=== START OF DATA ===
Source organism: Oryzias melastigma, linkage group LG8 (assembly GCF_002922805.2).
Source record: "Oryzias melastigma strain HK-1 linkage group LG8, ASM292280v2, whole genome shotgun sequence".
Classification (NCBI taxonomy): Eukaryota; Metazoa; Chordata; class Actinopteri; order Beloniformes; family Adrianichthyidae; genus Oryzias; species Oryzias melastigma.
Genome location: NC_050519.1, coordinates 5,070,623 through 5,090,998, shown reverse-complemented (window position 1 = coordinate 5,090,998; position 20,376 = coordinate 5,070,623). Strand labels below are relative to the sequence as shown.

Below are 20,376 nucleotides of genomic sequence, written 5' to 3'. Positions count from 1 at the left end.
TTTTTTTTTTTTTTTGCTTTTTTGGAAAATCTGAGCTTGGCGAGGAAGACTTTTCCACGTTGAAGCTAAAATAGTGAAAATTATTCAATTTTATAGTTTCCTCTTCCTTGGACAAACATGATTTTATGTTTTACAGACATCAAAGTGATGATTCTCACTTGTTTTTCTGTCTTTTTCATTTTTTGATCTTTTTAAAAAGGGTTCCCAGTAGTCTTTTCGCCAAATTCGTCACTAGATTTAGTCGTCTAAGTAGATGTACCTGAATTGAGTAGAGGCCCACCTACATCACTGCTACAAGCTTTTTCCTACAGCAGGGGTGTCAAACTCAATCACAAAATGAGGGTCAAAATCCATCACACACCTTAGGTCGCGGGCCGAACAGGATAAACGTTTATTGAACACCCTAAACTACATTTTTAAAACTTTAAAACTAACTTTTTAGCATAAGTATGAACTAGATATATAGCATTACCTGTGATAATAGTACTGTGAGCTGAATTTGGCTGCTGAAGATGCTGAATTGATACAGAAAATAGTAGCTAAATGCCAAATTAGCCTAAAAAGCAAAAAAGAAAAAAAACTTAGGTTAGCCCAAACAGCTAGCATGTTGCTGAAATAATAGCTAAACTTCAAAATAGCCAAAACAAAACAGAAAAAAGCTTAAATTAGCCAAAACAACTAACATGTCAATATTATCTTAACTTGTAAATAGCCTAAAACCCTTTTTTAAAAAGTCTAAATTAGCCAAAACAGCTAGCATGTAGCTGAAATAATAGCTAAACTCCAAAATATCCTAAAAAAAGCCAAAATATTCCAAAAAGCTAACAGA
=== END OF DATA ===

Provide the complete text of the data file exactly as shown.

Source organism: Oryzias melastigma, linkage group LG8 (assembly GCF_002922805.2).
Source record: "Oryzias melastigma strain HK-1 linkage group LG8, ASM292280v2, whole genome shotgun sequence".
Classification (NCBI taxonomy): Eukaryota; Metazoa; Chordata; class Actinopteri; order Beloniformes; family Adrianichthyidae; genus Oryzias; species Oryzias melastigma.
Genome location: NC_050519.1, coordinates 5,070,623 through 5,090,998, shown reverse-complemented (window position 1 = coordinate 5,090,998; position 20,376 = coordinate 5,070,623). Strand labels below are relative to the sequence as shown.

Below are 20,376 nucleotides of genomic sequence, written 5' to 3'. Positions count from 1 at the left end.
TTTTTTTTTTTTTTTGCTTTTTTGGAAAATCTGAGCTTGGCGAGGAAGACTTTTCCACGTTGAAGCTAAAATAGTGAAAATTATTCAATTTTATAGTTTCCTCTTCCTTGGACAAACATGATTTTATGTTTTACAGACATCAAAGTGATGATTCTCACTTGTTTTTCTGTCTTTTTCATTTTTTGATCTTTTTAAAAAGGGTTCCCAGTAGTCTTTTCGCCAAATTCGTCACTAGATTTAGTCGTCTAAGTAGATGTACCTGAATTGAGTAGAGGCCCACCTACATCACTGCTACAAGCTTTTTCCTACAGCAGGGGTGTCAAACTCAATCACAAAATGAGGGTCAAAATCCATCACACACCTTAGGTCGCGGGCCGAACAGGATAAACGTTTATTGAACACCCTAAACTACATTTTTAAAACTTTAAAACTAACTTTTTAGCATAAGTATGAACTAGATATATAGCATTACCTGTGATAATAGTACTGTGAGCTGAATTTGGCTGCTGAAGATGCTGAATTGATACAGAAAATAGTAGCTAAATGCCAAATTAGCCTAAAAAGCAAAAAAGAAAAAAAACTTAGGTTAGCCCAAACAGCTAGCATGTTGCTGAAATAATAGCTAAACTTCAAAATAGCCAAAACAAAACAGAAAAAAGCTTAAATTAGCCAAAACAACTAACATGTCAATATTATCTTAACTTGTAAATAGCCTAAAACCCTTTTTTAAAAAGTCTAAATTAGCCAAAACAGCTAGCATGTAGCTGAAATAATAGCTAAACTCCAAAATATCCTAAAAAAAGCCAAAATATTCCAAAAAGCTAACAGA